Album artwork by James Bristol
Band Photo by Handerson Gomes
In typical Pittsburgh fashion, winter this year has extended into late March. A few fifty-degree days aside, the trees are still bare, the grass is still matted down and muddy from recent snow, and somber shades of grey and brown still dominate the chilly landscape.
Despite the melancholy, something beautiful is due to bloom very soon. On Friday, March 30th, the soulful folk/bluegrass group Buffalo Rose will release their debut full-length album, The Soil and the Seed. The occasion will be marked by a release show at our city’s newest venue, The Stage at Karma, that night.
It’s something worth celebrating. The Soil and the Seed is a spellbinding, deeply passionate, gorgeously textured record. Powerful, vulnerable, refreshing, and honest, it’s an example of what happens when finely honed musical skill and intuition meet raw, undeniable soul.
With three prominent vocalists, sporadic use of percussion, an upright bassist, a dedicated mandolin player, and a separate concertina/dobro player (similar to an accordion and a steel guitar, respectively), it’s safe to say that Buffalo Rose defies simple categorization. Elements of folk, soul, and bluegrass blend into something amorphously Americana, but decidedly their own. “I like feeling like we are subverting genre in a sense,” explains vocalist/songwriter Lucy Clabby. “It’s very easy to look at our instrumentation and arrangement format and call us a ‘folk’ group. But the thing about folk art is that it is also pop art, which is to say, the people’s art. It can be whatever it means to you and it doesn’t have to sound or feel quite like anything else. That’s even better!”
Throughout the record, stunning vocal harmonies shine over dynamic, engrossing layers of stringed instruments. Occasional touches such as light percussion, keys, harmonica, electronic delay/distortion, and reverb vocal effects add striking dimension. A sharp sense of rhythmic experimentation and evocative, storytelling lyricism complete the package. From the old-school spiritual vibe of the jaunty opener, “God Willing,” to the lush, immersive closing track “Simone,” there’s a warm authenticity that emanates from this group. You can tell that they mean what they say, and that they feel it deeply.
Not just that—they make you feel it too. Whether it’s the raw vulnerability summed up in the simple, passionate plea of “Hold Me;” the contemplative, mournful, howling energy of “Natural Disaster” (where those electronic effects add incredible power); or the lighthearted self-aware silliness of the lilting, mandolin-heavy “The River Song,” Buffalo Rose has a knack for every little touch it takes to bring you to that place with them. It’s the kind of intuition that can be honed, but not taught. And it’s the kind of intuition that will keep you coming back to this album time and time again.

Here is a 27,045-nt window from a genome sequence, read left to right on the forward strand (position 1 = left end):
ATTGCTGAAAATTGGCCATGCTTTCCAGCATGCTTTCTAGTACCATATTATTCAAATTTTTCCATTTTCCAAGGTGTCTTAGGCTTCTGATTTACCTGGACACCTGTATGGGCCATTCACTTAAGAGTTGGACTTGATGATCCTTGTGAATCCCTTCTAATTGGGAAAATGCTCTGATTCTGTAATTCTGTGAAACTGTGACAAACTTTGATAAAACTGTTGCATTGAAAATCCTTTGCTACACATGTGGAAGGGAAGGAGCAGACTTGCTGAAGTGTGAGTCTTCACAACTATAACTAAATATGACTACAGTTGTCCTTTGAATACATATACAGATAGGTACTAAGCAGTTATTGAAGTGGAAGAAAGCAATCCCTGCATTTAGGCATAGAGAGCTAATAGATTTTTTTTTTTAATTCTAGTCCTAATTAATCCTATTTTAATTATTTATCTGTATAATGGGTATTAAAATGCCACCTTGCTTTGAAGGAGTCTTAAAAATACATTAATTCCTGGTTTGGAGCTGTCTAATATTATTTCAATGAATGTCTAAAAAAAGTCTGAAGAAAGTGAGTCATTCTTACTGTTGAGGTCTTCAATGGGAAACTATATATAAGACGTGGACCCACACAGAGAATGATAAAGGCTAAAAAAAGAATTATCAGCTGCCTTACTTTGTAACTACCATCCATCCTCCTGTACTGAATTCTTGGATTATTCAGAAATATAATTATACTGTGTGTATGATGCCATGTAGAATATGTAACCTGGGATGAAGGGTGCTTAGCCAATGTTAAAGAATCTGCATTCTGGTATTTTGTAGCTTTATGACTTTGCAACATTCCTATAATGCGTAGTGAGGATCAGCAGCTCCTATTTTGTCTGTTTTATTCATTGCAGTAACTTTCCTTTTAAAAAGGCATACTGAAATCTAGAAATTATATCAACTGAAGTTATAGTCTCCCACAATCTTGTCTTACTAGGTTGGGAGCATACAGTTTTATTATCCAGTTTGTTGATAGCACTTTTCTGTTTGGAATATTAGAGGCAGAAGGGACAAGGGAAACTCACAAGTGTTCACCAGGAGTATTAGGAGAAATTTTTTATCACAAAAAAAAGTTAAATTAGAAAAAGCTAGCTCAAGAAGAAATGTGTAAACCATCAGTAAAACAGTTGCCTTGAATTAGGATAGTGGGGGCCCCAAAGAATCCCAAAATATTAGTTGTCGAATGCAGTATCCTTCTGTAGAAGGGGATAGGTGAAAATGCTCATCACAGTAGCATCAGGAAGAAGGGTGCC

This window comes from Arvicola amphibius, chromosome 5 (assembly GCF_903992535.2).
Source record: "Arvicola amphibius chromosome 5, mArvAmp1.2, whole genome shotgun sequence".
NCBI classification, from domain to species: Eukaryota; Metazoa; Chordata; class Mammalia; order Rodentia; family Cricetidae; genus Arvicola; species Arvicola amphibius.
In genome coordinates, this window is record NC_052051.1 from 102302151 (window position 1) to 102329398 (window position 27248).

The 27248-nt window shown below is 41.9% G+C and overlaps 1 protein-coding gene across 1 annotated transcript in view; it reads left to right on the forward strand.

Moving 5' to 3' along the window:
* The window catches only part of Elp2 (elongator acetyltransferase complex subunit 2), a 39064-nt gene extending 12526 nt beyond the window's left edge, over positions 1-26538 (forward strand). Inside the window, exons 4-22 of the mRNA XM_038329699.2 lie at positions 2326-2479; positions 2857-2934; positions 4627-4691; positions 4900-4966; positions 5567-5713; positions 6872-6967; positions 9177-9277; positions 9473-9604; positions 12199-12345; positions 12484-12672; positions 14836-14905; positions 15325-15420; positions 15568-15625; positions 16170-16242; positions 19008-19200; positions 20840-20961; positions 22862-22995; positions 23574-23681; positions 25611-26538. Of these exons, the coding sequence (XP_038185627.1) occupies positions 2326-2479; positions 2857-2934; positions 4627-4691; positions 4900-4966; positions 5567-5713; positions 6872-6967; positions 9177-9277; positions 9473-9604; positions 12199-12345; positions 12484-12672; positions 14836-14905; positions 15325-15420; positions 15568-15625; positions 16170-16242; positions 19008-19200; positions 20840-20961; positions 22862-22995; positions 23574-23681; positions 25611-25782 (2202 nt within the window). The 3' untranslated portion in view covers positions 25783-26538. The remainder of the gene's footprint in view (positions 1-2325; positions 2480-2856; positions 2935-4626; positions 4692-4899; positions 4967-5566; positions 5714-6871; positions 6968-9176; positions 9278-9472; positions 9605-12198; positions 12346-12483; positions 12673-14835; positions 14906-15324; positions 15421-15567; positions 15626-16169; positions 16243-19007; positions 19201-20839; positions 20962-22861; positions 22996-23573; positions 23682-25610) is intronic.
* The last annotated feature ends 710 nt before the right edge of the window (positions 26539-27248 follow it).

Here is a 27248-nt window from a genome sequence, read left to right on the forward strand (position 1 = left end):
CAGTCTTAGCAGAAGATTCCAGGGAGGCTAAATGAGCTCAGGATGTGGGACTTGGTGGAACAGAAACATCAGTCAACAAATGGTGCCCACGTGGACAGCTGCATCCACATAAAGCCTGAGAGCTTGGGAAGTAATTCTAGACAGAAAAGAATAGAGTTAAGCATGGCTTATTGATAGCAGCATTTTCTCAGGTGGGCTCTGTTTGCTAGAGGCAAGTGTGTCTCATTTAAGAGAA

The band consists of Clabby on vocals and harmonica, Shane McLaughlin on vocals and guitar, Mariko Reid on vocals, Jason Rafalak on upright bass, Malcolm “Mac” Inglis on dobro and concertina, and Bryce Rabideau on mandolin. Special guest musicians on the record include Brad Yoder on glockenspiel, Ryan Socrates on percussion, Max Somerville on keyboards and organ, Ray Defade on drums, and Joey Schuller on banjo.
(It’s worth noting that all of these guests will be playing at the release show, which, according to the group, “will probably never happen again.” Angela Autumn will also be opening up, accompanied by a full band.)
This record has been in the making for a while, despite the group’s relatively recent genesis. “Buffalo Rose got together to film a video for the FoundSound Songwriter series,” explains vocalist/guitarist/songwriter McLaughlin. “FoundSound had been putting out this fantastic content with a lot of Pittsburgh’s musicians, and I asked Mariko, Lucy, and Mac to film the tune ‘Mama Have Mercy.’ Before the video was shot, we knew that this was something we had to keep doing together.” He continues, “Before too long, we added Bryce and Jason, who have really filled out our sound and have brought a depth of musical knowledge and expertise to the band.”
That video was posted on May 1st, 2016, and their debut four-track EP, Red Wagon, came out just six months later. Between then and now, fans have had to make do with live performances and one single, “The Last One,” which dropped in September 2017. Clabby says, “Some of the songs on the album were being written even before the band formed. But from our first day in the studio until now, it’s been a full year of work recording these tracks.”